Van Noise.



Barking Dog
Originally uploaded by lakattack.

“In response to your complaint regarding an animal nuisance at (fill in the blanks), the department has issued a notice to the resident advising of the alleged noise and requesting that immediate steps be taken to abate this condition”

One year ago, our neighbors brought home a poodle. The dog is left outside for hours and continuously barks. We asked them to bring her inside, but the response was “go close your windows and turn on your TV.” So we wrote a letter to the city and now are waiting to write our second complaint.

It is one part of life in Los Angeles that makes the city uncivilized. There is noise from so many sources: leaf blowers, midnight LAPD helicopters, bass blaring car stereos, barking dogs, the constant freeway drone.

We don’t live in a metropolis where our police have the time or resources to just drop in and ask the neighbors to be neighborly. Instead, we must go through those bureaucratic steps to insure our mental sanity.

If anyone in Van Nuys or the east San Fernando Valley is bothered by a barking dog, please forward your complaints to:

Field Supervisor
East Valley Animal Care Center
13131 Sherman Way
North Hollywood, CA 91605
888-452-7381 Press 1-4-5

6 thoughts on “Van Noise.

  1. There are a lot of assumptions made in the barking dog issue. For one thing, as a dog trainer I can assure you that there are a lot of well cared for dogs with barking habits. Most often, the owner of the dog is as troubled as the neighbors and would give anything to cease the barking without having to give the animal up. . .or worse. No one WANTS trouble with their neighbors and barking when the owner isn’t home to correct the dog is a tough habit to break. I’m not saying the problem should be ignored, just that it isn’t always a case where the owner doesn’t care or is neglectful. Neglected dogs typically are very used to being on their own. It’s the over coddled/over loved ones that tend to cry in your absence. Cant we all be patient and work with these people to solve the issue so these animals don’t lose their homes?

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  2. I must leave very near the person who gets the leaf blowers. I have a real hatred of them myself.

    I hope they do something about the dog for the dog’s sake as well as yours. A poodle needs a dog door and a caretaker with a working brain.

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  3. Andrew: Thanks for the tip. I sent you an e-mail.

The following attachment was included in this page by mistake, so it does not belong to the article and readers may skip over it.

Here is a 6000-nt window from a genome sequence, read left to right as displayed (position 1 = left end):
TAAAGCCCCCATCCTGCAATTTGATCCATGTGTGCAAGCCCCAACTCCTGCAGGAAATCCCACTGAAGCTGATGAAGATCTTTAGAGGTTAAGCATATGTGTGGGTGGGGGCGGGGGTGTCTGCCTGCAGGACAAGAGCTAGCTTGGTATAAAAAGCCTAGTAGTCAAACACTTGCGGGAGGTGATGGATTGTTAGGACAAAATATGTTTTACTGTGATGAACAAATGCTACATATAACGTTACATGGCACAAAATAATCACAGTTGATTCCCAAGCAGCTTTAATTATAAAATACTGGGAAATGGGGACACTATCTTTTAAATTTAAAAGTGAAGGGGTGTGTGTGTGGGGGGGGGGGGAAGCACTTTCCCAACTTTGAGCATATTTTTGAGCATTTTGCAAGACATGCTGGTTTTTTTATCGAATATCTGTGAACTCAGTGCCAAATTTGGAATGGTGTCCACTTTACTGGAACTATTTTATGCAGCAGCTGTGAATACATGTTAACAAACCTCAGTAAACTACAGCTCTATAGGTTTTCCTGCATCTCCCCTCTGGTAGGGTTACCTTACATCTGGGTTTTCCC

Anon: Gosh, how I hate those things. Unfortunately, they’re fairly common in my neighborhood here in Portland. Even though I’m on the 11th floor, I can hear them loud and clear when they’re used on the parking lot down below. I guess the asphalt causes the sound to bounce upward. I don’t know about their legality here in Portland, but I can say I’ve heard them at 8:00 on a Sunday morning.

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  4. can we talk about the leaf blowers? you know that there is a ban on them right? due to not only noise pollution but the microscopic dust that they blow around that one lone leaf from your neighbor’s property to yours. Every tuesday morning at 6.59.59a my neighbor’s lawn maintenance workers start their engines uder MY bedroom window……

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  5. That is a good question Socrates. I can’t specifically say that there is ANYWHERE free of noise. The suburban areas have the dogs, while the hipster areas have dogs and parties.

    I lived in Studio City for six years, along Valleyheart Drive between Fulton and Coldwater Canyon and found it generally peaceful. The “LA River” runs along one side and this makes the street quietier than most.

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  6. It is one part of life in Los Angeles that makes the city uncivilized. There is noise from so many sources: leaf blowers, midnight LAPD helicopters, bass blaring car stereos, barking dogs, the constant freeway drone.

    This is of concern to me, since I’ll be moving to LA this year and have some noise-sensitivity issues. (I used to live in noisy NYC but didn’t have the issues then.) So a determining factor in where I’ll live will be the noise level of both the area and the building. I’ll probably be avoiding “hip” areas, as those tend to be noisier by nature.

    Any suggestions as to quieter areas in LA that aren’t too far away from the show-business goings-on? I realize this is a relative question, of course, and am not expecting to find rural-like quiet down there.

    I hope your neighbors get a clue, or at least get one handed to them by the city. Lately I’ve been dealing with various unpleasant smells from neighboring apartments and know what a bummer such things are.

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